The sound of Mac Miller’s “Dang!” was the first thing to unite Late Night Snaq.

“I was really skeptical if things would work, but as soon as Michael played the key part, Ryan was playing the bass part, Sydney had the guitar part and we were waiting on Jason to sing that first line and he just nailed it,” senior Evan Cox said. “I had goosebumps because I just knew it was going to be awesome.”

Late Night Snaq came together around last November. The band is made up of Evan Cox who plays the drums, Jason Orr, who sings and occasionally picks up a guitar, Sydney Schmidt, who plays lead guitar, Michael Zell, who plays the keys and the guitar quite a bit and Ryan Ward, who plays the bass. They are all seniors except for Zell who is a junior.   

Cox was the focal point who knew everyone and pulled them together.

Schmidt and Cox are both from Spokane and had been in several bands together in college and high school.

Cox knew Ward because they are both civil engineers and good friends.  

“I knew he was a solid guy who would make a great band member so I kind of pushed him to get a bass,” Cox said.

Zell and Cox had played in jazz combos together at GU. 

Cox and Orr lived in the same hallway freshman year and roomed together while at Gonzaga-in-Florence. Orr went to see Cox and Schmidt perform at a house in the Logan Neighborhood and walked away feeling like he had to help him in some way. 

“[Cox has] always wanted to do drumming and it felt like I really had this calling that I wanted to do something for him,” Orr said.  

Orr sent Cox a text the next day saying he wanted to help him with his music career and Cox asked him how he felt about singing. 

“I was like ‘well I’ve never done anything like that in my life,’” Orr said.

Cox had never heard him sing before.

“He’s a very witty guy who I knew would just make a perfect singer, the perfect stage presence,” Cox said.

After the first time the band met up, Cox knew they had something special.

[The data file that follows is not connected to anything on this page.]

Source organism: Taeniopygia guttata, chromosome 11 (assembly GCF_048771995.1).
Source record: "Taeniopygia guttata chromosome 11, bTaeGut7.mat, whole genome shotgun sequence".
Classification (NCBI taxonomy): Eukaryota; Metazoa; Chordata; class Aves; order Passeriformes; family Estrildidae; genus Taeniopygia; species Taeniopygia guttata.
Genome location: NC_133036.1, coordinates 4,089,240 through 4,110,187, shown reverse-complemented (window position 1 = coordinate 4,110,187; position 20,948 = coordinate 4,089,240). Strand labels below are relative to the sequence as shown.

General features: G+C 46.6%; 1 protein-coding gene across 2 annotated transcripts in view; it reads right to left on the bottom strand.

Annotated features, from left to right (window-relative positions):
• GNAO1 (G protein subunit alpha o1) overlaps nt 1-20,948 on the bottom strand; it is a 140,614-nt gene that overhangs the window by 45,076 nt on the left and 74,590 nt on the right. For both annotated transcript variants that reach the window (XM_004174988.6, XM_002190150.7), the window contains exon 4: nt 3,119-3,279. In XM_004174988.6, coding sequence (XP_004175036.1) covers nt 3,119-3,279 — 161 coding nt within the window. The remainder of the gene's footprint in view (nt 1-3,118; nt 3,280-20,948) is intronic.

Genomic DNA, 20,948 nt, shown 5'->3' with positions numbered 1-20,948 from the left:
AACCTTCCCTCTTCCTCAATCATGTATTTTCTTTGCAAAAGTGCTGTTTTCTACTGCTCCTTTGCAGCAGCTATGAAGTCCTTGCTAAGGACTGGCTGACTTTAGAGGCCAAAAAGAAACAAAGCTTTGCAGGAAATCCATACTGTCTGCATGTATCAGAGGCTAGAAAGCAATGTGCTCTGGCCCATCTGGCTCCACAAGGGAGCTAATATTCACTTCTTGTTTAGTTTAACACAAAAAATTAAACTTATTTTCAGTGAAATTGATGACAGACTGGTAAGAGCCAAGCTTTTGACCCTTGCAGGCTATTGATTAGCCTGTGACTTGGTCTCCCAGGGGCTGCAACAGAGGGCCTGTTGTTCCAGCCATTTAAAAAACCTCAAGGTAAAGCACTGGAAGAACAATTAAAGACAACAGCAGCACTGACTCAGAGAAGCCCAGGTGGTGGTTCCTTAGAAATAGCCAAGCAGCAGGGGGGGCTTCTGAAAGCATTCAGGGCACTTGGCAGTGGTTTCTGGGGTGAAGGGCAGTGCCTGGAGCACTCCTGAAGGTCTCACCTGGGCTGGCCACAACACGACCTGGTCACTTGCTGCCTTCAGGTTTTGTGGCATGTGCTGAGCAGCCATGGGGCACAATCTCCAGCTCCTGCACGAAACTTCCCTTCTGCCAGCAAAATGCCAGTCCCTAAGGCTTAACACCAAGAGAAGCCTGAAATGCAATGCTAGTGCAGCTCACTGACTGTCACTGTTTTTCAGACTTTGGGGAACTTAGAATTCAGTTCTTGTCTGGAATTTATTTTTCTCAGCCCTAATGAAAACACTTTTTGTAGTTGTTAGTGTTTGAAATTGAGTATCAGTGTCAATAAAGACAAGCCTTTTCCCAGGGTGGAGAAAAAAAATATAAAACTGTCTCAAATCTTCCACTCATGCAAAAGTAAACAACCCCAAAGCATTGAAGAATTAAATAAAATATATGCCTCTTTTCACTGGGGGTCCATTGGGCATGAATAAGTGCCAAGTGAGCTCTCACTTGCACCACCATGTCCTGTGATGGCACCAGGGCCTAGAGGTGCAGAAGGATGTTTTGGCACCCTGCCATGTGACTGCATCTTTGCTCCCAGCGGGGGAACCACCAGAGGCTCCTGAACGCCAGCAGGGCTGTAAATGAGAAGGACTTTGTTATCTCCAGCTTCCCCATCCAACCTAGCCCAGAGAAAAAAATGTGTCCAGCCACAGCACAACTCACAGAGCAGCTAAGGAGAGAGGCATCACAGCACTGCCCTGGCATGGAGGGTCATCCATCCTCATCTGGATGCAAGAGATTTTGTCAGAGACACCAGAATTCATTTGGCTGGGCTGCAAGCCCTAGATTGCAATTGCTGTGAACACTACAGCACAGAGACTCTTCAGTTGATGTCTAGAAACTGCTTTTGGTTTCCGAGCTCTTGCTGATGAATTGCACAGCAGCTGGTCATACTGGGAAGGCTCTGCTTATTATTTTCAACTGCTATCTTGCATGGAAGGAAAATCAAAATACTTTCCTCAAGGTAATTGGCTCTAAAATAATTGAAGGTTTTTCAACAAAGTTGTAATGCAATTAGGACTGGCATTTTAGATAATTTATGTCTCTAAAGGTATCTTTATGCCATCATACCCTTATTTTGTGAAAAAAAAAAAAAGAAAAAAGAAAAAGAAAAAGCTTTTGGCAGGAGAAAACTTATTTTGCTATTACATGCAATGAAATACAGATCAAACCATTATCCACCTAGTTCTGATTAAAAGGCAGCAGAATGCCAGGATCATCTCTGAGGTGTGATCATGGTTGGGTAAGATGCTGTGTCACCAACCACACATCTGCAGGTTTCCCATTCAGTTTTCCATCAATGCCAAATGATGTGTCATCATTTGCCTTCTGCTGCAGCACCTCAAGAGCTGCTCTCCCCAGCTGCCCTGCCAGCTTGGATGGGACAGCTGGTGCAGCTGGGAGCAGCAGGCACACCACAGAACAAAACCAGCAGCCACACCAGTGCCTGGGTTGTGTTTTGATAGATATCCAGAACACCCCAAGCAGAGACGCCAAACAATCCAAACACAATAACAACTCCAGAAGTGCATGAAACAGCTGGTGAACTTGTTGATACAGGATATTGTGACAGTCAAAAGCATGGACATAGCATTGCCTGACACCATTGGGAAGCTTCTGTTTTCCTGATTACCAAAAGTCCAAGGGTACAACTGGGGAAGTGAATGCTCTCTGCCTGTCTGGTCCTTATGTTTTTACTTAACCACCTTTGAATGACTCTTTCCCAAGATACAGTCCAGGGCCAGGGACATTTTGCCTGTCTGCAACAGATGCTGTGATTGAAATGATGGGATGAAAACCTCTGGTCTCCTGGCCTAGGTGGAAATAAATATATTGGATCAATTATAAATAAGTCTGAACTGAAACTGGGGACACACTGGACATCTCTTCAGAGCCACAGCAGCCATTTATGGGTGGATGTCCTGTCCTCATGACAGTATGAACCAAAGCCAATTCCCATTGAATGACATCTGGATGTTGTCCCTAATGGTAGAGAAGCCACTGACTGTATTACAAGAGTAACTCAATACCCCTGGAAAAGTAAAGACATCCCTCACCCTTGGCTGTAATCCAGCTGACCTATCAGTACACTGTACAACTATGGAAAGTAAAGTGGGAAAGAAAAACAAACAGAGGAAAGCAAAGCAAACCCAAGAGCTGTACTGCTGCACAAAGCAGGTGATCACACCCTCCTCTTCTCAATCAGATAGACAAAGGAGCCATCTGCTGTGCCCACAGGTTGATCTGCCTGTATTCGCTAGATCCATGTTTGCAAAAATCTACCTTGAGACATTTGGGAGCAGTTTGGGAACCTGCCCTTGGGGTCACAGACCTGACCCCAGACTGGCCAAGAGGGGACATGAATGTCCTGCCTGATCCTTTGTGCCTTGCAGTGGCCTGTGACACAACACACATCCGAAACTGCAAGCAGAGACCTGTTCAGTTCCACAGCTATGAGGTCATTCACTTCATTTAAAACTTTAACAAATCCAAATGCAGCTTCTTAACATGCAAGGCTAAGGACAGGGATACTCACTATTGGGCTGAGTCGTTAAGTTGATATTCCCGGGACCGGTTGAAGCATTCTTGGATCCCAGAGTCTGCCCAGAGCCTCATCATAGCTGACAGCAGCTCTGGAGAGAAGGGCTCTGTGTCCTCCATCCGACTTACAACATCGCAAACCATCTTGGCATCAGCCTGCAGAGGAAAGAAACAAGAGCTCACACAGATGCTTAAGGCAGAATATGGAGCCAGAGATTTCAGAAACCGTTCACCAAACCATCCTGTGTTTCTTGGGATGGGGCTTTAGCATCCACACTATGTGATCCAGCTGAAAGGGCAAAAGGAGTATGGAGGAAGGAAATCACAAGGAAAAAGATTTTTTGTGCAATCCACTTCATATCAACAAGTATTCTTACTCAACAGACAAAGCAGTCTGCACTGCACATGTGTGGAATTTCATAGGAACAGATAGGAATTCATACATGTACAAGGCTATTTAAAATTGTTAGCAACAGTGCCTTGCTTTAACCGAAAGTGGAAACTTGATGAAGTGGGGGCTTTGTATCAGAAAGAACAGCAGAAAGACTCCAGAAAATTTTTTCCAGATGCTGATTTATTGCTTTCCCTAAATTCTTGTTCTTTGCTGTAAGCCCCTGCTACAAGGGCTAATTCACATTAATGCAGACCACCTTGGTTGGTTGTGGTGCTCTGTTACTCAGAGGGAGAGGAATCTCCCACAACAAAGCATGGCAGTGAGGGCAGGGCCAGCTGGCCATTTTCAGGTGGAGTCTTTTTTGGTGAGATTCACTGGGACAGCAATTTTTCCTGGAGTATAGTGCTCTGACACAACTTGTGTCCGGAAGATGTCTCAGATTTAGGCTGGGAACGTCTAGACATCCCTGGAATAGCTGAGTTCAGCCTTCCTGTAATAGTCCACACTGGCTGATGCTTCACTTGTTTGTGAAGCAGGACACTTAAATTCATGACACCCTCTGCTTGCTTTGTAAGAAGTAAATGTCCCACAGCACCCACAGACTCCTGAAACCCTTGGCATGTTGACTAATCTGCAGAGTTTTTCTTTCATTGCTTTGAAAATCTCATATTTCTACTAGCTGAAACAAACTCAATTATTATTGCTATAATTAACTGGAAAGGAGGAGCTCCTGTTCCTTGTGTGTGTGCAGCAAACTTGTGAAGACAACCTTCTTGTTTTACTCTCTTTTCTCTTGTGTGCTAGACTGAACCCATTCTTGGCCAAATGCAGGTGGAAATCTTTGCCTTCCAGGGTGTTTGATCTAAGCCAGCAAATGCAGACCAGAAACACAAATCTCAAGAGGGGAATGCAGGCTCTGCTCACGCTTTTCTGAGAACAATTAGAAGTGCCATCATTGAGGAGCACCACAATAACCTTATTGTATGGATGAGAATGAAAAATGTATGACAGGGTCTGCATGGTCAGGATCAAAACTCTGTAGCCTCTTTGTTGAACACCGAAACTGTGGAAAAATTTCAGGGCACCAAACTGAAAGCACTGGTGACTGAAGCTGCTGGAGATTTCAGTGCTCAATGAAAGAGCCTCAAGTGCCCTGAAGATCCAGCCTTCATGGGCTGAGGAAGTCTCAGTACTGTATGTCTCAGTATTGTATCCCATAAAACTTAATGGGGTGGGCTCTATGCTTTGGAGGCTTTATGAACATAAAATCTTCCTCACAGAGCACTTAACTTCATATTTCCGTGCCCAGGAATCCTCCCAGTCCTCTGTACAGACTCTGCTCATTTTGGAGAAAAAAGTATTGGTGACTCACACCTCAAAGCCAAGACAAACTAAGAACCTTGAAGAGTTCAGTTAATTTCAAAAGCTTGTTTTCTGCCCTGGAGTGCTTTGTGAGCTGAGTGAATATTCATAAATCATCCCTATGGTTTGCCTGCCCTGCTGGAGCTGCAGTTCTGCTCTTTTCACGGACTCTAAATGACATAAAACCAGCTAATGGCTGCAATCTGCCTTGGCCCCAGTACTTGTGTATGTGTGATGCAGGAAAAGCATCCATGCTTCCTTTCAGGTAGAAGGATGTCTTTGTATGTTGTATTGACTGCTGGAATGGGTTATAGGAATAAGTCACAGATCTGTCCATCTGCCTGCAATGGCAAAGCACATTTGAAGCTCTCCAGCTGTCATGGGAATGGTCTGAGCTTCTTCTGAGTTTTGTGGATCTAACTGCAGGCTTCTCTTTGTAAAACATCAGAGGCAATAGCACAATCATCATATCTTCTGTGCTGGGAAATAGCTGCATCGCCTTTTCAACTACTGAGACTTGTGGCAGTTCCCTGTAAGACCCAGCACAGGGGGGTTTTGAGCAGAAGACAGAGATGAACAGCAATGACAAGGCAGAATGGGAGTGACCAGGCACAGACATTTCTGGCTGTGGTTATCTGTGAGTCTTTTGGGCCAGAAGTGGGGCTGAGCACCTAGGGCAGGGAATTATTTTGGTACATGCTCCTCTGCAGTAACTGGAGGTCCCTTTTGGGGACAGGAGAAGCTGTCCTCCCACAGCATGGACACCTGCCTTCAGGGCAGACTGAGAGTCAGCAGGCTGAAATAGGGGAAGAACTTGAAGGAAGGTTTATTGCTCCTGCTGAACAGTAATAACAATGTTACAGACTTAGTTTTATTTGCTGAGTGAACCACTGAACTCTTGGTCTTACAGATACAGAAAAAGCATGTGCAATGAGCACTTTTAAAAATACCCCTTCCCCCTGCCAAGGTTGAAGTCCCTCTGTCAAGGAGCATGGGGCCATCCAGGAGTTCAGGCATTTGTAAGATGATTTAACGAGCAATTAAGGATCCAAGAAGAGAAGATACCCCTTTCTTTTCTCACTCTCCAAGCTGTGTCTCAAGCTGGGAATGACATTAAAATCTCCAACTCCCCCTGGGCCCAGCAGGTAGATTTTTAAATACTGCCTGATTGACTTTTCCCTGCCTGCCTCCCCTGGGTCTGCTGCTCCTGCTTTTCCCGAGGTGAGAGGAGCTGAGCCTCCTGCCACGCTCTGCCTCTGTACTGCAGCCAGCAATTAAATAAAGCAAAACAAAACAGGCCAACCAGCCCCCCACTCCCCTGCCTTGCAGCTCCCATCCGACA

Before their first gig, Late Night Snaq was struggling to figure out a name.

“I’m pretty sure that we were on one of those online band name generators,” Schmidt said.

“We were sitting in the Music Annex, all five of us, looking at the ground just spit balling all of these names and none of them were sticking at all,” Orr said.

Someone said they had to go in five minutes and one of the band members threw the name Late Night Snaq into the abyss. At this point, it was already late in the night and they wanted something to eat, so the name stuck.

The band described their dynamic as laid back, goofy and fun.

“We have similar minds, we are all studying very similar things,” Orr said. “We have four engineers and one math major.”

The members of Late Night Snaq have all become really good friends.

“David Fague (the jazz program director) always says ‘if you hang well, you play well,’ and this band definitely hangs well,” Cox said.

An important part of any band is the comradery between the members. 

“You can be the best players in the world but if you don’t look like you’re having fun together, nobody wants to watch you,” Schmidt said. “We are all friends and you can just tell that we have the best time when we play.”